Drinking the Kool Aid: an Exploration of What MKTG3205.01 Really Means to Me

Hi everyone!

Before getting into this reflection, I would just like to sincerely thank you all for such an amazing trip. To Professor Kane, Professor Doyle, Kelsey and Matt, I truly appreciate all of the work that you each did in making TechTrek West the best that it could be. Likewise, I could not have asked for a better group of students to go with: this is the most passionate, talented, and hilarious group of people that I know, and I loved every second of it.


Moving on to the field study itself, I was absolutely blown away. Along with just being insanely cool, I learned so much information and valuable life lessons from the alumni. I was also exposed to various roles and career paths that I never would have looked into had I not been a part of the program. This latter aspect, as well as its repercussions for me going forward, are what I would like to focus on for the bulk of this blog post. With that said, allow me to set the scene:

Imagine a kid raised by two business-oriented parents, each of which forming strong connections and experiences in their careers. Have him grow up in northern New Jersey, a short drive away from the biggest collection of banks in New York. Next, make him relatively good with numbers and attentive to detail. Finally, place him in a college whose business school’s default track is finance, and which even has a club solely devoted to investment banking. You can probably tell where this is going.

But then, throw him across the country and into a region completely foreign to him. Put him in a ball pit at Google, in a movie theater at AirBnB, and with a dog named Winston at Veem. Show him a vastly different approach to company culture, and occupations that don’t require grueling 80 to 100-hour work weeks.

Confronted with this alternate reality, along with significantly nicer weather, he’ll probably start to question the validity of that original track. Despite the absurd amount of networking and case competitions that he’s already been through, it just doesn’t seem to have quite the same glamour that it once did. The entire foundation of his post-graduate plan begins to waver, and in the wise words of Chinua Achebe, “things fall apart.”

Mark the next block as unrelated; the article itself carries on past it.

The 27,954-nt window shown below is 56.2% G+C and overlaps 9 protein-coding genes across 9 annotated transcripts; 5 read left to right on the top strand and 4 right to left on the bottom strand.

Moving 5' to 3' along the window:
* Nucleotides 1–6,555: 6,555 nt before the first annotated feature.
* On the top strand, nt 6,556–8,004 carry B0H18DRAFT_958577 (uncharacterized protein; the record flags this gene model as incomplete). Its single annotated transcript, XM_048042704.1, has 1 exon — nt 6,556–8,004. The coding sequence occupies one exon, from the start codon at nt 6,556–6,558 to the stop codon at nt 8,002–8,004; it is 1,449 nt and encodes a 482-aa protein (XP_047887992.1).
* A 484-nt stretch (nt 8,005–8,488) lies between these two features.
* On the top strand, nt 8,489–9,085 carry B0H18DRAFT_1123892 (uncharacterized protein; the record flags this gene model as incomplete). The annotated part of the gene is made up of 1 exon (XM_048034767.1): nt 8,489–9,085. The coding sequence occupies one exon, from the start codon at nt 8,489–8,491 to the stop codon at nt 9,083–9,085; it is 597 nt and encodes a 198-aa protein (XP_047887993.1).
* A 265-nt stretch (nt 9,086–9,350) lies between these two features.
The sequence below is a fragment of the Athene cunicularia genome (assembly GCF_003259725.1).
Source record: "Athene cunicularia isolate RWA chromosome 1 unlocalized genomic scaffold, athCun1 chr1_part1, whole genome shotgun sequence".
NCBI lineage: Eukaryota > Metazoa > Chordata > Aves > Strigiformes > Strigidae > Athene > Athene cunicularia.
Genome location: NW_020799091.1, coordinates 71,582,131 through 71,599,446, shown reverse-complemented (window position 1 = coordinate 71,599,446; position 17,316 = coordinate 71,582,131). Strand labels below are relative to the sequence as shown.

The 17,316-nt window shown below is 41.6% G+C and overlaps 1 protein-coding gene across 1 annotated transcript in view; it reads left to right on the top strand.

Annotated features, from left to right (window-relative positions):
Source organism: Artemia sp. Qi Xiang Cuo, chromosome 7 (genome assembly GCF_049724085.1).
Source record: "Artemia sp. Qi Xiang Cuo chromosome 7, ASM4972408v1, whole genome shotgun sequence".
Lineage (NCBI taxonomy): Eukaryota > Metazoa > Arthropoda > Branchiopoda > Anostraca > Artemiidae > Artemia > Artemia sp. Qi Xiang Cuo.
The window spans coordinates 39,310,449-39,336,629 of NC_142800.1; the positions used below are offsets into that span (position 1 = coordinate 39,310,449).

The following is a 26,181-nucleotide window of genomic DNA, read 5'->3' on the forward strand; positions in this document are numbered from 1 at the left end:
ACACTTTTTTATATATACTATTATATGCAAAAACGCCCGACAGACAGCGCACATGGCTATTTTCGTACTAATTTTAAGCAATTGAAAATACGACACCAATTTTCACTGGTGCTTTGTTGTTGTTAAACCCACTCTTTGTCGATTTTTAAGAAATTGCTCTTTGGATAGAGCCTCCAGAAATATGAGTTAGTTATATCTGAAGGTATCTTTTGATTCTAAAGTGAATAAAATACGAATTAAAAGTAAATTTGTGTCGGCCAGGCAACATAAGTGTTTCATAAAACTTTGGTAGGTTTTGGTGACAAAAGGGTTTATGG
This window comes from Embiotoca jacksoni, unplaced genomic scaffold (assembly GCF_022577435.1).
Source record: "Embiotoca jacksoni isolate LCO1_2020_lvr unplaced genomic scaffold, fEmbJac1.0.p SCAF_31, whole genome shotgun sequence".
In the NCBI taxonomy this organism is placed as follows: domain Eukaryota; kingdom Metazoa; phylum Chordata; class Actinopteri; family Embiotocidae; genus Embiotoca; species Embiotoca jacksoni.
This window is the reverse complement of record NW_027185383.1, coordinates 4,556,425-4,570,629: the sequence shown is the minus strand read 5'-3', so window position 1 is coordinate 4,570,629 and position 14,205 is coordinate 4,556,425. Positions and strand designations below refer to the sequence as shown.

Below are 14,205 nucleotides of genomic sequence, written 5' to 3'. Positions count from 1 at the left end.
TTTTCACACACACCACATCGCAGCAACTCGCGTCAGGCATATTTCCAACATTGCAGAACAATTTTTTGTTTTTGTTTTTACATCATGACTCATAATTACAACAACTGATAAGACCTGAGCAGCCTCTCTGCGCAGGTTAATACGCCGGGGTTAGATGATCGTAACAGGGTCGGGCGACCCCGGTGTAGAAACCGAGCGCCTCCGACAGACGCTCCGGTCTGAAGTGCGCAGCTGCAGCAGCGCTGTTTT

So now I’m here and have no idea what to do. I can’t really articulate the feelings behind that, but here’s a picture that I think does a pretty good job:


These companies throughout our field study have not only redefined office culture and aesthetics, but also redefined what a company can be for its stakeholders: it can serve as a platform for social change (as we saw in Salesforce’s 1/1/1 model), a vehicle for empowering others (such as Sequoia and True Ventures), or even just a learning experience for those involved (like Trevor and the members of Split). Regardless of the specific intention, these organizations clearly go beyond the bounds of a rectangular building dedicated to revenue. Moreover, productivity is always an important factor, but it became apparent that the nature of one’s work does not necessarily have to be a grind. Individuals can actually come to work with a joy and passion for what they’re doing, instead of some rationalized tolerance or passive indifference. In a time when I’m constantly forcing myself to memorize responses for “why I want to work at ____ company,” such distinctions really resonated with me.